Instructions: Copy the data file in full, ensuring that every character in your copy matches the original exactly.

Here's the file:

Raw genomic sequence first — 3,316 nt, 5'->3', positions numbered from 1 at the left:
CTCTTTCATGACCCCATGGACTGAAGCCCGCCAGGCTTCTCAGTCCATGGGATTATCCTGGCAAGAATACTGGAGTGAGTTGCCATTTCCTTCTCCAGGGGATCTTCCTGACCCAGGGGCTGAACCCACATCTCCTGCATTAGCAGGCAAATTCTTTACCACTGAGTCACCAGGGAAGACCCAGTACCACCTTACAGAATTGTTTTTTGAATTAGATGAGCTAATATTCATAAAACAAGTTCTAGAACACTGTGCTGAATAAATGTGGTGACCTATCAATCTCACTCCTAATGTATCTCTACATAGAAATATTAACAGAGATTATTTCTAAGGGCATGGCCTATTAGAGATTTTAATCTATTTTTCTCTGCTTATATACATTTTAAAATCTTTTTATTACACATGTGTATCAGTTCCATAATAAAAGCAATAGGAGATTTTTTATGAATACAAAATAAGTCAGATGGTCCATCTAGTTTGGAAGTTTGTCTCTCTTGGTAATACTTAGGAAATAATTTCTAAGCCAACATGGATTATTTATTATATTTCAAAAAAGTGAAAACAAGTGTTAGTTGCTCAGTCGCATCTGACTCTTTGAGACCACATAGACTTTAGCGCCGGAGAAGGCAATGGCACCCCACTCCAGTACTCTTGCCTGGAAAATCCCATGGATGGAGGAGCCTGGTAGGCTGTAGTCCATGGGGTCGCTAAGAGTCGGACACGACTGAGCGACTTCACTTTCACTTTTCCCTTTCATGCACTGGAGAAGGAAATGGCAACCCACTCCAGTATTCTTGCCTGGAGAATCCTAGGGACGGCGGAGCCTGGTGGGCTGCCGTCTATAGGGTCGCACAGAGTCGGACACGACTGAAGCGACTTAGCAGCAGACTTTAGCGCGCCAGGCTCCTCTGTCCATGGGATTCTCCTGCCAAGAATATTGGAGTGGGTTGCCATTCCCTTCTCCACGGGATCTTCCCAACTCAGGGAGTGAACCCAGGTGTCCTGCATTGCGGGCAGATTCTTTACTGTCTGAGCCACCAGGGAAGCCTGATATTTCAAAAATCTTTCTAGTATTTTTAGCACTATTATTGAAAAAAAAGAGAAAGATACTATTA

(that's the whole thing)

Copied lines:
Raw genomic sequence first — 3,316 nt, 5'->3', positions numbered from 1 at the left:
CTCTTTCATGACCCCATGGACTGAAGCCCGCCAGGCTTCTCAGTCCATGGGATTATCCTGGCAAGAATACTGGAGTGAGTTGCCATTTCCTTCTCCAGGGGATCTTCCTGACCCAGGGGCTGAACCCACATCTCCTGCATTAGCAGGCAAATTCTTTACCACTGAGTCACCAGGGAAGACCCAGTACCACCTTACAGAATTGTTTTTTGAATTAGATGAGCTAATATTCATAAAACAAGTTCTAGAACACTGTGCTGAATAAATGTGGTGACCTATCAATCTCACTCCTAATGTATCTCTACATAGAAATATTAACAGAGATTATTTCTAAGGGCATGGCCTATTAGAGATTTTAATCTATTTTTCTCTGCTTATATACATTTTAAAATCTTTTTATTACACATGTGTATCAGTTCCATAATAAAAGCAATAGGAGATTTTTTATGAATACAAAATAAGTCAGATGGTCCATCTAGTTTGGAAGTTTGTCTCTCTTGGTAATACTTAGGAAATAATTTCTAAGCCAACATGGATTATTTATTATATTTCAAAAAAGTGAAAACAAGTGTTAGTTGCTCAGTCGCATCTGACTCTTTGAGACCACATAGACTTTAGCGCCGGAGAAGGCAATGGCACCCCACTCCAGTACTCTTGCCTGGAAAATCCCATGGATGGAGGAGCCTGGTAGGCTGTAGTCCATGGGGTCGCTAAGAGTCGGACACGACTGAGCGACTTCACTTTCACTTTTCCCTTTCATGCACTGGAGAAGGAAATGGCAACCCACTCCAGTATTCTTGCCTGGAGAATCCTAGGGACGGCGGAGCCTGGTGGGCTGCCGTCTATAGGGTCGCACAGAGTCGGACACGACTGAAGCGACTTAGCAGCAGACTTTAGCGCGCCAGGCTCCTCTGTCCATGGGATTCTCCTGCCAAGAATATTGGAGTGGGTTGCCATTCCCTTCTCCACGGGATCTTCCCAACTCAGGGAGTGAACCCAGGTGTCCTGCATTGCGGGCAGATTCTTTACTGTCTGAGCCACCAGGGAAGCCTGATATTTCAAAAATCTTTCTAGTATTTTTAGCACTATTATTGAAAAAAAAGAGAAAGATACTATTA